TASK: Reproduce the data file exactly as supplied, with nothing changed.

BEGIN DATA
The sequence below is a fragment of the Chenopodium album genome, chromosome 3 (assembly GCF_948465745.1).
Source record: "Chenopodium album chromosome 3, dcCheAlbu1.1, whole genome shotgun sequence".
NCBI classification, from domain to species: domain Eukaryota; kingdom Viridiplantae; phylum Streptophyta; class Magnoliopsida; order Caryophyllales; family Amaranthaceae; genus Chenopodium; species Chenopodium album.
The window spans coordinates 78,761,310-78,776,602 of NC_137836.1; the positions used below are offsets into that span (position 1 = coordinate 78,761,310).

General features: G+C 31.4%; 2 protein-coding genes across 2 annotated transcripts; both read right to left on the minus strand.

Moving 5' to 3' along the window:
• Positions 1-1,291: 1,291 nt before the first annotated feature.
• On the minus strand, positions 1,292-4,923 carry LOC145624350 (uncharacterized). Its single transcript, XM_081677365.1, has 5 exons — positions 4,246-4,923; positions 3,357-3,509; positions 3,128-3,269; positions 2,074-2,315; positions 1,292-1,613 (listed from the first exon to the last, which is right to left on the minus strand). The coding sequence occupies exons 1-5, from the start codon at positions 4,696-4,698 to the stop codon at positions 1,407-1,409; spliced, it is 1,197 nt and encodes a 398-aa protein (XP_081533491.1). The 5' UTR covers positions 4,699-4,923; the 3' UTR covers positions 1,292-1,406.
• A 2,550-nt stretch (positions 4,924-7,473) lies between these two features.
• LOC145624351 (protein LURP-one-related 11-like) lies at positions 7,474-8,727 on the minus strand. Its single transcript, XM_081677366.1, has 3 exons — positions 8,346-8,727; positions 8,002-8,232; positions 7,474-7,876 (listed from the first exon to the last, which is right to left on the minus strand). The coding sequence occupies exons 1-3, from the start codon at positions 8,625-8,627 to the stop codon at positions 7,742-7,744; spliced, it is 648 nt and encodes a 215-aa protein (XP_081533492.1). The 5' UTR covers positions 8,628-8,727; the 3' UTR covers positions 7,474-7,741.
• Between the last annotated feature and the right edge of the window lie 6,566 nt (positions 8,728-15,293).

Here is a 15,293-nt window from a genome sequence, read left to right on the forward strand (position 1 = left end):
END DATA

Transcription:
The sequence below is a fragment of the Chenopodium album genome, chromosome 3 (assembly GCF_948465745.1).
Source record: "Chenopodium album chromosome 3, dcCheAlbu1.1, whole genome shotgun sequence".
NCBI classification, from domain to species: domain Eukaryota; kingdom Viridiplantae; phylum Streptophyta; class Magnoliopsida; order Caryophyllales; family Amaranthaceae; genus Chenopodium; species Chenopodium album.
The window spans coordinates 78,761,310-78,776,602 of NC_137836.1; the positions used below are offsets into that span (position 1 = coordinate 78,761,310).

General features: G+C 31.4%; 2 protein-coding genes across 2 annotated transcripts; both read right to left on the minus strand.

Moving 5' to 3' along the window:
• Positions 1-1,291: 1,291 nt before the first annotated feature.
• On the minus strand, positions 1,292-4,923 carry LOC145624350 (uncharacterized). Its single transcript, XM_081677365.1, has 5 exons — positions 4,246-4,923; positions 3,357-3,509; positions 3,128-3,269; positions 2,074-2,315; positions 1,292-1,613 (listed from the first exon to the last, which is right to left on the minus strand). The coding sequence occupies exons 1-5, from the start codon at positions 4,696-4,698 to the stop codon at positions 1,407-1,409; spliced, it is 1,197 nt and encodes a 398-aa protein (XP_081533491.1). The 5' UTR covers positions 4,699-4,923; the 3' UTR covers positions 1,292-1,406.
• A 2,550-nt stretch (positions 4,924-7,473) lies between these two features.
• LOC145624351 (protein LURP-one-related 11-like) lies at positions 7,474-8,727 on the minus strand. Its single transcript, XM_081677366.1, has 3 exons — positions 8,346-8,727; positions 8,002-8,232; positions 7,474-7,876 (listed from the first exon to the last, which is right to left on the minus strand). The coding sequence occupies exons 1-3, from the start codon at positions 8,625-8,627 to the stop codon at positions 7,742-7,744; spliced, it is 648 nt and encodes a 215-aa protein (XP_081533492.1). The 5' UTR covers positions 8,628-8,727; the 3' UTR covers positions 7,474-7,741.
• Between the last annotated feature and the right edge of the window lie 6,566 nt (positions 8,728-15,293).

Here is a 15,293-nt window from a genome sequence, read left to right on the forward strand (position 1 = left end):